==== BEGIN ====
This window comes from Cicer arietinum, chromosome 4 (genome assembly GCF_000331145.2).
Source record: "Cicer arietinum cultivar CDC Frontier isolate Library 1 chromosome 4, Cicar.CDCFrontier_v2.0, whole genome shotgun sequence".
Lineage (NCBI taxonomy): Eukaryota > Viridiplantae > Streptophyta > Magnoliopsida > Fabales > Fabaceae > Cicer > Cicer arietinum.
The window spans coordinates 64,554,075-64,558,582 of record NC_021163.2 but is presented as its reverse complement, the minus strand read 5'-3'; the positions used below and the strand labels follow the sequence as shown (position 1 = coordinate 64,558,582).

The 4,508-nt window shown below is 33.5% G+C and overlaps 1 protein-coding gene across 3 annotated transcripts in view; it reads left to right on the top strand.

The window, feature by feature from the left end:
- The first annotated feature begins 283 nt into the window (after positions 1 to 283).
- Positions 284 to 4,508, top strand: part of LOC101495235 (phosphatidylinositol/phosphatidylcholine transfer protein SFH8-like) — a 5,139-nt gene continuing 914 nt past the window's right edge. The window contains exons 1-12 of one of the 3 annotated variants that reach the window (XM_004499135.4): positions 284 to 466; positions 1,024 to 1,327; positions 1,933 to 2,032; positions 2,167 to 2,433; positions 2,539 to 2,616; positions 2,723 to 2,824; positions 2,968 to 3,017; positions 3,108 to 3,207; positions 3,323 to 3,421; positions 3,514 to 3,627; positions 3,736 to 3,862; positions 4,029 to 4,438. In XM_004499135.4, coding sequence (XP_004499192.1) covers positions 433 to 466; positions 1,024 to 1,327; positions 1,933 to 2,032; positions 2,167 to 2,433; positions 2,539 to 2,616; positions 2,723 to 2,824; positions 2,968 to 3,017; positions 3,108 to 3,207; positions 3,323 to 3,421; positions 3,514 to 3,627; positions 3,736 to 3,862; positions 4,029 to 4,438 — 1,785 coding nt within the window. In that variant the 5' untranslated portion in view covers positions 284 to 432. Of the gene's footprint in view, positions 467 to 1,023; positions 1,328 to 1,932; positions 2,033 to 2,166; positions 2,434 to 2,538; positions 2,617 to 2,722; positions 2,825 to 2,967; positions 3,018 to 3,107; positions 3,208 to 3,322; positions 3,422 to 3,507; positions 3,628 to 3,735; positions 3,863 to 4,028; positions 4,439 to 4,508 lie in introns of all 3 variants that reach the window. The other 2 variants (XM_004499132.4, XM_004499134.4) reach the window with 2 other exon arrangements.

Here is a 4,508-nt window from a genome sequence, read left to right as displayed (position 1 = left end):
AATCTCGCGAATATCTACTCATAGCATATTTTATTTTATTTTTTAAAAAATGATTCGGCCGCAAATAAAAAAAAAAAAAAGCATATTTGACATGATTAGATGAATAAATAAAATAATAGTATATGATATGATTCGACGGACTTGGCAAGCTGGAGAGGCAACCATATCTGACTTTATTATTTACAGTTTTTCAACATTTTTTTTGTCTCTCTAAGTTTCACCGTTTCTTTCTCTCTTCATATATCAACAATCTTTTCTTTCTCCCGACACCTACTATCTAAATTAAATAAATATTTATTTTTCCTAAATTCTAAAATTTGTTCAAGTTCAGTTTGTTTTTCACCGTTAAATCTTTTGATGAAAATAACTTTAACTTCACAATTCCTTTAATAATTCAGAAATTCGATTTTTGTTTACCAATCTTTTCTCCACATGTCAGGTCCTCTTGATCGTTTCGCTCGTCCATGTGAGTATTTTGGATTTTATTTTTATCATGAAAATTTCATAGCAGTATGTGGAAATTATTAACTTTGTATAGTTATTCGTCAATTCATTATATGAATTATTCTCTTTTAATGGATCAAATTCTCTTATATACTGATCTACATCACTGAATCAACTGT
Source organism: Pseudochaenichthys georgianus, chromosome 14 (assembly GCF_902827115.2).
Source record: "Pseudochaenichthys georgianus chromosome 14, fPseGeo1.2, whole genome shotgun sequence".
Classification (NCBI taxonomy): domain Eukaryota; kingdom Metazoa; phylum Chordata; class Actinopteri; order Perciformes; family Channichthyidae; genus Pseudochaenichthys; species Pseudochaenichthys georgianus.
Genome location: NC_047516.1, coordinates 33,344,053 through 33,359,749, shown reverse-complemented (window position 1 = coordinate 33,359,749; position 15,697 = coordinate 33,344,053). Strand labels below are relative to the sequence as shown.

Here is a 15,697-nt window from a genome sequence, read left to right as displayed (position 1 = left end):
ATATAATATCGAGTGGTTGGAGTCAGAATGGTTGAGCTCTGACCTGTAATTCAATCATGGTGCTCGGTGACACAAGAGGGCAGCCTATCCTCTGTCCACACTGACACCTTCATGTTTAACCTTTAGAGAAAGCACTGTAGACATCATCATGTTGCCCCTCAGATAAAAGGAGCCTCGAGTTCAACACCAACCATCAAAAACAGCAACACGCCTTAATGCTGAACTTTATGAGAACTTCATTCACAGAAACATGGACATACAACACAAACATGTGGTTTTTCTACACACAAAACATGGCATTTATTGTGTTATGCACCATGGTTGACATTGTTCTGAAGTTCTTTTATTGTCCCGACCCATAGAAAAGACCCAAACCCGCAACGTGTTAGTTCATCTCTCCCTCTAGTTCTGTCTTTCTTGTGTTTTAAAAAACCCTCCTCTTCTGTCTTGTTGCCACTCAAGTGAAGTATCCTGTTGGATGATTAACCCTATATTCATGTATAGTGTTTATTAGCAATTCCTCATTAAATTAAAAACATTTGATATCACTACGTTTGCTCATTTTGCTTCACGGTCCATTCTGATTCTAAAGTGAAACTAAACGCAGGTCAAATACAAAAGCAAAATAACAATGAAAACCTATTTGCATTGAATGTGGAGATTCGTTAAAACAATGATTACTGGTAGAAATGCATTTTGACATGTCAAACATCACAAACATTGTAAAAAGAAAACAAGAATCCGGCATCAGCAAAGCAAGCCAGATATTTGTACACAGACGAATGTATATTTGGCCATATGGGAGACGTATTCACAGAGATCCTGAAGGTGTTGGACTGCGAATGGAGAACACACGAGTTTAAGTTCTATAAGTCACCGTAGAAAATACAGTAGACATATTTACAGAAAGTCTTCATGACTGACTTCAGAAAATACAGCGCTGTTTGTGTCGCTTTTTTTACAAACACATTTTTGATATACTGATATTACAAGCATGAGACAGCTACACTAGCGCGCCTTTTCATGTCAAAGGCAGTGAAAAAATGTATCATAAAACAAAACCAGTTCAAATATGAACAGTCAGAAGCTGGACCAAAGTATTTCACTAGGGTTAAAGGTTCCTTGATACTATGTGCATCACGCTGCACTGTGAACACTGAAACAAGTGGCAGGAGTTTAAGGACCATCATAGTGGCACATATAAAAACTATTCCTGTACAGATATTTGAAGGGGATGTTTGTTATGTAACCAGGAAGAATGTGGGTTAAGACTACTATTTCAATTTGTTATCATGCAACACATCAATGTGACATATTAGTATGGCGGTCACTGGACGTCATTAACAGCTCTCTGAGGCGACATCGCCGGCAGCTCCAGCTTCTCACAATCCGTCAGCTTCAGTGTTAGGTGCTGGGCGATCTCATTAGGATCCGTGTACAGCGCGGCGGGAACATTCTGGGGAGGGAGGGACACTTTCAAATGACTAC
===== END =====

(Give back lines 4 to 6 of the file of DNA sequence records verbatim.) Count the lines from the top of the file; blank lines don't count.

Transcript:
The window spans coordinates 64,554,075-64,558,582 of record NC_021163.2 but is presented as its reverse complement, the minus strand read 5'-3'; the positions used below and the strand labels follow the sequence as shown (position 1 = coordinate 64,558,582).

The 4,508-nt window shown below is 33.5% G+C and overlaps 1 protein-coding gene across 3 annotated transcripts in view; it reads left to right on the top strand.

The window, feature by feature from the left end: